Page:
- Prevent infection spread: Use standard precautions and safety devices to help prevent the spread of infection and disease. Know how to use personal protective equipment appropriately, like gloves, masks, etc.
- Additional responsibilities: CNAs may help with additional responsibilities at the request of their supervisor, such as admitting and discharging patients, assisting with patient transfers, and helping with initial post-mortem care. Depending on state regulations and facility rules, a CNA may also get extra certification to be able to administer medications to patients.
CNA Educational Requirements & Essential Skills
For CNAs to work effectively and safely in providing care to patients, they need the following skills:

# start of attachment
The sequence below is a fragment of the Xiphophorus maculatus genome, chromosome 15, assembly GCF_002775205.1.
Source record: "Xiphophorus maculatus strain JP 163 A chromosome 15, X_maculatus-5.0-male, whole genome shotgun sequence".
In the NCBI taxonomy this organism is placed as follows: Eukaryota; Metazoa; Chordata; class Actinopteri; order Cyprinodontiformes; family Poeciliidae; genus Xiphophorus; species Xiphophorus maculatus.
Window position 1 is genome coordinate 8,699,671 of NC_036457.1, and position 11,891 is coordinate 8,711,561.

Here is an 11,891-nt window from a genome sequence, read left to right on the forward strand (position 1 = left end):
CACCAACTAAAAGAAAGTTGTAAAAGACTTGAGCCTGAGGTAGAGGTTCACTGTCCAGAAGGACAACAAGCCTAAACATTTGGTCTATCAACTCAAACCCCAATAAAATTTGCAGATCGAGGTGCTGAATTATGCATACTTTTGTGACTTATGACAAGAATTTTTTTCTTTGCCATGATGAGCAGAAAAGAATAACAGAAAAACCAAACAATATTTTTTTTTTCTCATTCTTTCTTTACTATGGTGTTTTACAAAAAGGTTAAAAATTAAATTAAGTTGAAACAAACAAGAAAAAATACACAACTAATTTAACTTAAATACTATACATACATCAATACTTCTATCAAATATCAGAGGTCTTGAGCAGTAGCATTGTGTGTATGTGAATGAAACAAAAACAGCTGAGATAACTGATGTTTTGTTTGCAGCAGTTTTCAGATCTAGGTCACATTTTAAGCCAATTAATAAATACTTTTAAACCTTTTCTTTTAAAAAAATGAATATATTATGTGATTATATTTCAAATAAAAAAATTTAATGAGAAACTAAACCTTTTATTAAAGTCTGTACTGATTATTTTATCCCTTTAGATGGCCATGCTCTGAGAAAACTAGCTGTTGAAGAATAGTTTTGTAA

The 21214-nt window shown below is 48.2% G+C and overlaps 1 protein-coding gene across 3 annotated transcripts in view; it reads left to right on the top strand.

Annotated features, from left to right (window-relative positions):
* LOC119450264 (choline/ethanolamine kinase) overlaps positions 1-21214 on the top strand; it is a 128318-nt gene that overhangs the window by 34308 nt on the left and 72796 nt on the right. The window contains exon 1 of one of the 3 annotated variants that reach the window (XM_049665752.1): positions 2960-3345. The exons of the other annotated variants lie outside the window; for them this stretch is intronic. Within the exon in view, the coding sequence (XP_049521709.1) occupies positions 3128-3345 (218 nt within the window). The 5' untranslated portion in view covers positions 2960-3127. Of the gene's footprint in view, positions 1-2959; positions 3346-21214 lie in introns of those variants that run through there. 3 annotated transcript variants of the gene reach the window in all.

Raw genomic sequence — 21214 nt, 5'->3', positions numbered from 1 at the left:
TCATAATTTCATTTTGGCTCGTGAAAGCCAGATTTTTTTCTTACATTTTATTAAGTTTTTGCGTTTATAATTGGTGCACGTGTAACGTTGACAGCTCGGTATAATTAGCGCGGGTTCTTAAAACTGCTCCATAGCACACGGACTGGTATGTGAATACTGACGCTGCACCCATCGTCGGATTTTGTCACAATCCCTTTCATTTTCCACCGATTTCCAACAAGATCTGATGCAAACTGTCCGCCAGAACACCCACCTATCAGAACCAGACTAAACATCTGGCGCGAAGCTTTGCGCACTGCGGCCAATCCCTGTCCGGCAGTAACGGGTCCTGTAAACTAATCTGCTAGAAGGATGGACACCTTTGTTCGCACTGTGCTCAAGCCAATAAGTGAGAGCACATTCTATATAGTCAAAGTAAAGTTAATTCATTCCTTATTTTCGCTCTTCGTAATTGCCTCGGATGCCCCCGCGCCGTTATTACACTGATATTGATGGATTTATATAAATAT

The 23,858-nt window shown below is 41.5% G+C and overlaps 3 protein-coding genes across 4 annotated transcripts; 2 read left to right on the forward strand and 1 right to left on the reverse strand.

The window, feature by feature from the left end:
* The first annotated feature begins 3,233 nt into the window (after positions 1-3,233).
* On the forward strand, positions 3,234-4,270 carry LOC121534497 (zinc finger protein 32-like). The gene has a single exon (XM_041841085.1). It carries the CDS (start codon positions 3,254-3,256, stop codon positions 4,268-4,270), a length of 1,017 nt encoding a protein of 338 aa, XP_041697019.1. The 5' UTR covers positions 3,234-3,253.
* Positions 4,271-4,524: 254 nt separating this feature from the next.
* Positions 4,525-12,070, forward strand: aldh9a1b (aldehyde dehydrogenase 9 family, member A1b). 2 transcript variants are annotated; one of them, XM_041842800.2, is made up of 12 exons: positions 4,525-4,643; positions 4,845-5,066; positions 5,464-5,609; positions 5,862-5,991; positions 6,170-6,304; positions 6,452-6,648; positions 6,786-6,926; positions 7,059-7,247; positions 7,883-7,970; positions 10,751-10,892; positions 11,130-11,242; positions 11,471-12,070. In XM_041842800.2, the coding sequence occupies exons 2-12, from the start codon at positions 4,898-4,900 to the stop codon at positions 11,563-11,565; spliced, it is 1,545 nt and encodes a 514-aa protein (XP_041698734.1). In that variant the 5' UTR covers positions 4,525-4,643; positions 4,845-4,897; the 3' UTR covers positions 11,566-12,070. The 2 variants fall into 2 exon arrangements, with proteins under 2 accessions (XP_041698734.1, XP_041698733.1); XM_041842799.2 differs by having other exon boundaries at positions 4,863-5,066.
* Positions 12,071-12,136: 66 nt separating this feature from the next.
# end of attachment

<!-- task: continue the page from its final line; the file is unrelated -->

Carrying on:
- Understanding of medical terminology, anatomy, and physiology
- Knowledge of basic nursing skills such as taking and recording vital signs
- Current CPR certification
- Excellent written and verbal communication skills
- Great observational skills
- Friendly and compassionate bedside manner
- Ability to effectively handle graphic medical situations
- Basic computer skills.
In order to become a CNA, people can enroll in programs at community colleges, healthcare employment agencies, and vocational schools to learn the skills required to pass state certification exams and skill assessments.
CNA programs cover how to handle all of the common duties found in a CNA’s job description, as listed above. Training takes about two to 12 weeks in total and ends with the goal of you passing your state’s certification exam. Most CNA training programs will include test preparation for the certification exam built into the lesson plan.